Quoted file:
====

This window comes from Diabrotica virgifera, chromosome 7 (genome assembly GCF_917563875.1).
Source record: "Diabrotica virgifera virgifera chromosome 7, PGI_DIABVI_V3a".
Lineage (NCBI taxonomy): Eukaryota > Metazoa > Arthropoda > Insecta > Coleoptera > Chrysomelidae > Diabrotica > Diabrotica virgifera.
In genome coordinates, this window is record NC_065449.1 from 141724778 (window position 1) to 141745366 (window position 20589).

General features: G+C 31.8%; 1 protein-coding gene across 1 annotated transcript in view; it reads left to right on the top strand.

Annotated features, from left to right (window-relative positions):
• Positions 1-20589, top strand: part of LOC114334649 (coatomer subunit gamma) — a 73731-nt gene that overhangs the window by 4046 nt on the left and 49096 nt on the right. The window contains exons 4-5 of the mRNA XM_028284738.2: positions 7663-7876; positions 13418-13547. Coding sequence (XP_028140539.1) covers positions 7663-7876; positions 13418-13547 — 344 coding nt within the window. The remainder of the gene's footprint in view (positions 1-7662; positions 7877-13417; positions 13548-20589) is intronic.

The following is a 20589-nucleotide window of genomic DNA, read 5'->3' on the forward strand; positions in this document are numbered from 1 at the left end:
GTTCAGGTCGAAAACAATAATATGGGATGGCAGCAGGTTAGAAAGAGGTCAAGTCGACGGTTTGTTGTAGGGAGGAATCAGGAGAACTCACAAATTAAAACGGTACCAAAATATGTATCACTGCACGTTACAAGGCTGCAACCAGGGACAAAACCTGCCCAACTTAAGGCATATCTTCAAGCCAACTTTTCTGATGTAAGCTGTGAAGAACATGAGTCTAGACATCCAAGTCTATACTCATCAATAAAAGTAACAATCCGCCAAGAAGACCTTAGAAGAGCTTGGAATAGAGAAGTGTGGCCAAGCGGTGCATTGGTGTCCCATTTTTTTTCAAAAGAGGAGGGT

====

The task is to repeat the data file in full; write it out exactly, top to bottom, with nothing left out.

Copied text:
This window comes from Diabrotica virgifera, chromosome 7 (genome assembly GCF_917563875.1).
Source record: "Diabrotica virgifera virgifera chromosome 7, PGI_DIABVI_V3a".
Lineage (NCBI taxonomy): Eukaryota > Metazoa > Arthropoda > Insecta > Coleoptera > Chrysomelidae > Diabrotica > Diabrotica virgifera.
In genome coordinates, this window is record NC_065449.1 from 141724778 (window position 1) to 141745366 (window position 20589).

General features: G+C 31.8%; 1 protein-coding gene across 1 annotated transcript in view; it reads left to right on the top strand.

Annotated features, from left to right (window-relative positions):
• Positions 1-20589, top strand: part of LOC114334649 (coatomer subunit gamma) — a 73731-nt gene that overhangs the window by 4046 nt on the left and 49096 nt on the right. The window contains exons 4-5 of the mRNA XM_028284738.2: positions 7663-7876; positions 13418-13547. Coding sequence (XP_028140539.1) covers positions 7663-7876; positions 13418-13547 — 344 coding nt within the window. The remainder of the gene's footprint in view (positions 1-7662; positions 7877-13417; positions 13548-20589) is intronic.

The following is a 20589-nucleotide window of genomic DNA, read 5'->3' on the forward strand; positions in this document are numbered from 1 at the left end:
GTTCAGGTCGAAAACAATAATATGGGATGGCAGCAGGTTAGAAAGAGGTCAAGTCGACGGTTTGTTGTAGGGAGGAATCAGGAGAACTCACAAATTAAAACGGTACCAAAATATGTATCACTGCACGTTACAAGGCTGCAACCAGGGACAAAACCTGCCCAACTTAAGGCATATCTTCAAGCCAACTTTTCTGATGTAAGCTGTGAAGAACATGAGTCTAGACATCCAAGTCTATACTCATCAATAAAAGTAACAATCCGCCAAGAAGACCTTAGAAGAGCTTGGAATAGAGAAGTGTGGCCAAGCGGTGCATTGGTGTCCCATTTTTTTTCAAAAGAGGAGGGT